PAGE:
FIG. 4 helps to envision and analyze the mechanism by which diffraction occurs. FIG. 4(a) schematically indicates a blockage condition 34 and the ensuing distorted wave 77 and its projection 35 that would contain a gap 30. FIG. 4(b) shows the the equivalent to the distorted wave 35 that is a combination that original wave 35, a patch 31 to make it the same as an ideal wave, and a new part 32 that keeps the patch from changing the physical situation. It is elementary math that if a patch is added and an exact negative of that patch is also added, then nothing has been done to the physical situation, as required. Here the negative of the patch is called the patch-negative wave. A correct portrayal of a patch 31 and a patch-negative 32 would require two lines superimposed, but they are shown here only approximately superimposed. Lines do not enable indicating that one is exactly the negative of the other. The patch-negative wave is a distortion wave that is a diffraction wave. There are now two waves to consider that are the ideal wave and the patch-negative wave, both of which will propagate according to simple rules. Addition of the two will exactly produce the original condition, but if such addition is done after propagation it is possible to understand wave processes that would otherwise require computer analysis. In some directions the ideal wave will vanish and the only significant part left is the patch-negative wave. This is the condition observed by Babinet. This representation shows how the diffraction process heals the actual wave. When both parts propagate far enough, the patch-negative wave will become much like the ideal wave and addition of the two will result in a smooth wave that is simply reduced in amplitude. The apparatus of FIG. 2 is constructed on the basis of this analysis method. Propagation to the initial receiver is first analyzed. Then the forward propagation apparatus is constructed such that the patch-negative wave and the ideal waves undergo propagation processes that cause them to be in a form that allows separate measurement of the patch-negative wave.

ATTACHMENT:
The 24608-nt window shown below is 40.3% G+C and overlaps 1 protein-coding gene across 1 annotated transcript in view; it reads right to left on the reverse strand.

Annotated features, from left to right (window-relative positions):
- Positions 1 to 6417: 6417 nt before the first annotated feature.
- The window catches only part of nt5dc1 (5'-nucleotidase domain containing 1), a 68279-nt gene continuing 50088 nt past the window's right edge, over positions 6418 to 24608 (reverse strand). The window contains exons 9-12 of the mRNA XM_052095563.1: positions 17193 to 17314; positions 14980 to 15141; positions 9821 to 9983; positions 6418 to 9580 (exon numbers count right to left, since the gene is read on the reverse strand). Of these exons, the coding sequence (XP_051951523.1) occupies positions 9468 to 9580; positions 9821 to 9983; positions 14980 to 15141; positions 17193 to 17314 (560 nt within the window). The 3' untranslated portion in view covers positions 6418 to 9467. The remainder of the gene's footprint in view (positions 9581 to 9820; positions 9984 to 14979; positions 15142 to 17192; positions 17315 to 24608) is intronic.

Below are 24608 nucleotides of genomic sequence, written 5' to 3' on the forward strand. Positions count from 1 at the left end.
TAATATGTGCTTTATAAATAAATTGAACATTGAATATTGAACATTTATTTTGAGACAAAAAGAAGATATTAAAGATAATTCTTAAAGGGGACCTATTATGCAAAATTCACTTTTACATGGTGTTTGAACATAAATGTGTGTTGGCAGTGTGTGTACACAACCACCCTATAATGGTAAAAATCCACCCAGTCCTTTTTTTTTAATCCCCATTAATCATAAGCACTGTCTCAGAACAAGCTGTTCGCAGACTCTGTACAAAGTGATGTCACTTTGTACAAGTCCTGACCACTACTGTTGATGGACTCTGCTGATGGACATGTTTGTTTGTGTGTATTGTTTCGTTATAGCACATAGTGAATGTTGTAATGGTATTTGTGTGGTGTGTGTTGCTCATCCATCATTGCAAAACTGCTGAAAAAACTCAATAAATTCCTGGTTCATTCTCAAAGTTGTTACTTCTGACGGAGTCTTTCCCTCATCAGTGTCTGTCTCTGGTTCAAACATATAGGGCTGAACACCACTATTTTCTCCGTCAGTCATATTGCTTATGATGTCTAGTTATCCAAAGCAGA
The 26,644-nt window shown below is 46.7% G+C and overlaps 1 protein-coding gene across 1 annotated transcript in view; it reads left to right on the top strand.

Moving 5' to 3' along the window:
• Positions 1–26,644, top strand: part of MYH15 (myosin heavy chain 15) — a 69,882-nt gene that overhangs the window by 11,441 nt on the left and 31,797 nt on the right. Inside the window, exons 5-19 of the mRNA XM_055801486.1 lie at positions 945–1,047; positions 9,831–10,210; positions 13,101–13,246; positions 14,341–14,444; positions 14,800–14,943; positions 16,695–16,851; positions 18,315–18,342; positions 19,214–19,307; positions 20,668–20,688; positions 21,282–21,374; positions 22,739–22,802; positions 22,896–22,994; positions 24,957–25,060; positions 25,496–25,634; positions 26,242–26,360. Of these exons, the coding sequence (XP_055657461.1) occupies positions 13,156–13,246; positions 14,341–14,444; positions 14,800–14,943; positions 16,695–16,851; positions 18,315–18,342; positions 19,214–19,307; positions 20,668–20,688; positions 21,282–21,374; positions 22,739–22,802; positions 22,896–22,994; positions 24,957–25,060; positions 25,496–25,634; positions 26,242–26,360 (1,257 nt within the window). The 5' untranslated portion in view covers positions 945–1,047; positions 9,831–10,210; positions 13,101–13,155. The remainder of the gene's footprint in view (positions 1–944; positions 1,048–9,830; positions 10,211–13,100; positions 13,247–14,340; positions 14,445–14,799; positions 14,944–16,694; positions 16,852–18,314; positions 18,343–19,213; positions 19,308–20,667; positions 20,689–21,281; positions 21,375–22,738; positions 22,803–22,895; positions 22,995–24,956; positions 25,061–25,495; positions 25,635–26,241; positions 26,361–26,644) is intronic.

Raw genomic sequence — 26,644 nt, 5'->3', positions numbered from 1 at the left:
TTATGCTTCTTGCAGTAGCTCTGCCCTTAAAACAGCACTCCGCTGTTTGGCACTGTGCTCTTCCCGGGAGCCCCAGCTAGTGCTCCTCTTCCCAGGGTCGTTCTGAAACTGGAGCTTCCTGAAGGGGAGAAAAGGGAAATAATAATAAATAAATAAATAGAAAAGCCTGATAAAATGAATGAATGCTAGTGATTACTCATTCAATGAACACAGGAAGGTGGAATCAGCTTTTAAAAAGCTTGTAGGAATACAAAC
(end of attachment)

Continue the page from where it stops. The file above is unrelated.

FIG. 5 examines a more complicated situation. In this case a transformation to an equivalent situation is carried immediately after the localized disturbance 5. As shown in FIG. 5(a), unlike a simple blockage condition, this localized wave speed variation 5 results in a distorted form 8 that includes a bump 7. FIG. 5(b) shows decomposing this distorted condition into a small bump wave 34 and unaffected sections 35 of the intended wave. Dotted lines in this figure enable registration of comparisons between figure parts (a), (b), (c). The small bump wave 34 has a wavefront shape that is determined by the wave speed variation effect. This is a refraction distortion wave 34. FIG. 5(c) shows how another wave is created by the gap 74, according to the rules previously developed in reference to FIG. 4 for a blockage caused gap 35. Like before, this gap also leads to an ideal wave and a patch-negative wave, where the latter is again a diffraction distortion wave 36. This diffraction distortion wave is a result of something being removed from the ideal wave leaving a gap in the ideal wave. Thus, refraction results in both a refraction wave 34 and a diffraction wave 37, as well as an ideal wave 37. It is valid to study forward propagation of these three component waves 34,36,37 and then combine the results that come about at a later time, after propagation.
A reflecting object may cause a blockage that results primarily in a diffraction wave. It may also cause a reflection distortion wave. Localized variations in attenuation cause partial blockage that primarily produces a diffraction effect.